No matter how insane your Sealed pool might be, that doesn’t mean you are entitled to automatic wins. A few of the opponents we beat over the weekend had Kalitas, Traitor of Ghet; Chandra, Flamecaller; Drowner of Sorrow; and other “unbeatable” bombs that we were able to run over with relative ease. It didn’t come down to their rares and mythics overpowering us, but we were able to maneuver around them. Don’t lose hope when you see that seemingly unreal card across the table from you. Sometimes you just have to take a deep breath, think things through, and figure out how your deck can beat it. Usually, where there’s a will, there’s a way.
I built myself a savage R/B Eldrazi deck that was able to function similar to a Modern deck in the sense that it played Mimic, double Flayer Drone, Reality Smasher, Endless One, and Endbringer. The deck had just the right mix of removal and a lot of synergistic creatures. I was immensely confident. Sean took U/W Flying with Linvala, and Shawn went with G/R Dinosaurs capped off by the twins, Boulder Salvos, and plenty of beef. Overall, I would say my deck fell in the middle of the spectrum in terms of power compared to the incredible consistency of U/W, while Shawn’s might have been our weakest but most well-built, considering what we had.
Sitting down for Round 10, when my opponent realized I was a part of the Eldrazi menace, he called In the Felidar Sovereign and Walls of Resurgence, and he brutalized me with high-toughness creatures that I could never punch through, but it didn’t really matter because I was stricken by mana flood as his incredible deck punished me. My team didn’t fare better, and we kicked the day off with a loss.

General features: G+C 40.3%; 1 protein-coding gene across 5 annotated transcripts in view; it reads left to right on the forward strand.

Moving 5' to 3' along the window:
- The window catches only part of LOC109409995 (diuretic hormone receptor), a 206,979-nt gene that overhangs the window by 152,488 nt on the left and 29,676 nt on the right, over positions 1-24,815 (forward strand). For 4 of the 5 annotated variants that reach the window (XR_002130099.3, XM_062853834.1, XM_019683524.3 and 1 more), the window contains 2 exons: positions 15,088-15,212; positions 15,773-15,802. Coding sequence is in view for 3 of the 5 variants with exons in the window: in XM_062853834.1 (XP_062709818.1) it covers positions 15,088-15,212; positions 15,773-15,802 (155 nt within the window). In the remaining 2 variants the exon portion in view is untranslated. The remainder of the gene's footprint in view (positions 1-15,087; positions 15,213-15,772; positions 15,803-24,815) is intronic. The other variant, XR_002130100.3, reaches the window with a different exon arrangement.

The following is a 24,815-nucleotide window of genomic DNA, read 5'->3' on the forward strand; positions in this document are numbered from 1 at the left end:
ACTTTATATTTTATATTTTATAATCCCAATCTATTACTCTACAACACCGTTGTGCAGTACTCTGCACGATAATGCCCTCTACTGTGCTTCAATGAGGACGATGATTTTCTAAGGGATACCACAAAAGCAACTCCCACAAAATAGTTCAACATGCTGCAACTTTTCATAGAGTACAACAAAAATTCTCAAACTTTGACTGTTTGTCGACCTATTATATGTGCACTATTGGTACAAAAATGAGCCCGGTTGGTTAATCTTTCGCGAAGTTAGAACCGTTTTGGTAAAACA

Sidebar #3: Extra Salt, Please
I hate getting salty when I play Magic. My match was pretty tough to swallow because I think I cast four or five spells during it, flooded out both games, and didn’t get to do much. My attitude soured and I was extremely bummed out. I’m lucky that I caught myself immediately, shook my opponent’s hand, wished him luck, and joked a bit about how badly he taught me a lesson.
Corrective behavior is paramount. It’s not his fault I drew more lands than John Avon, and even though you may get upset involuntarily, being able to assess the situation immediately can help defuse a bad situation and get you back on track. If you’re reading this, opponent from Round 10, thanks for being a good sport and laughing with us after the trashing you gave me.
We rebounded quickly by sweeping our next opponents, who were all really nice people. The next round blessed us with Kenji Tsumura’s team. Kenji was stuck in a dogfight with Sean’s U/W deck with Sean pulling ahead in Game 3. Shawn to my left lost in a quick three games, while my opponent topdecked an answer for my freshly-played Kalitas, Traitor of Ghet and followed it up with a few creatures while I added a couple more lands to my stack. An unfortunate end to the round, but it’s absurdly invigorating battling such awesome players. I felt nothing but a rush, because we came within a hair of taking them out and continuing our tournament.
At that point, Shawn commented that he’d like to play in the 2pm Vintage tournament and Sean and I wanted to get into the Two-Headed Giant event as well, so we dropped to pursue other fun endeavors. If you’ve been reading my articles for years, you know that 2HG is my absolute favorite format, so signing up for one of never something you have to talk me into.
A quick 4-0 later through 103 teams, and I felt like a million bucks. Follow that up with some delicious Mexican food, and I believe we had a successful tournament.
As far as BFZ/Oath Sealed goes, I have found this format to be tough but rewarding for playing well and proper sequencing. It did, however, further expose the biggest weakness in my game, which is Limited. I’ve resolved to work on this problem a little more fiercely over the next few months as Khans Standard winds down. I want to get myself to a point where I don’t have the constant doubts I do when I play a in a Draft or Sealed event.
How was your #GPDC? Let’s talk about it.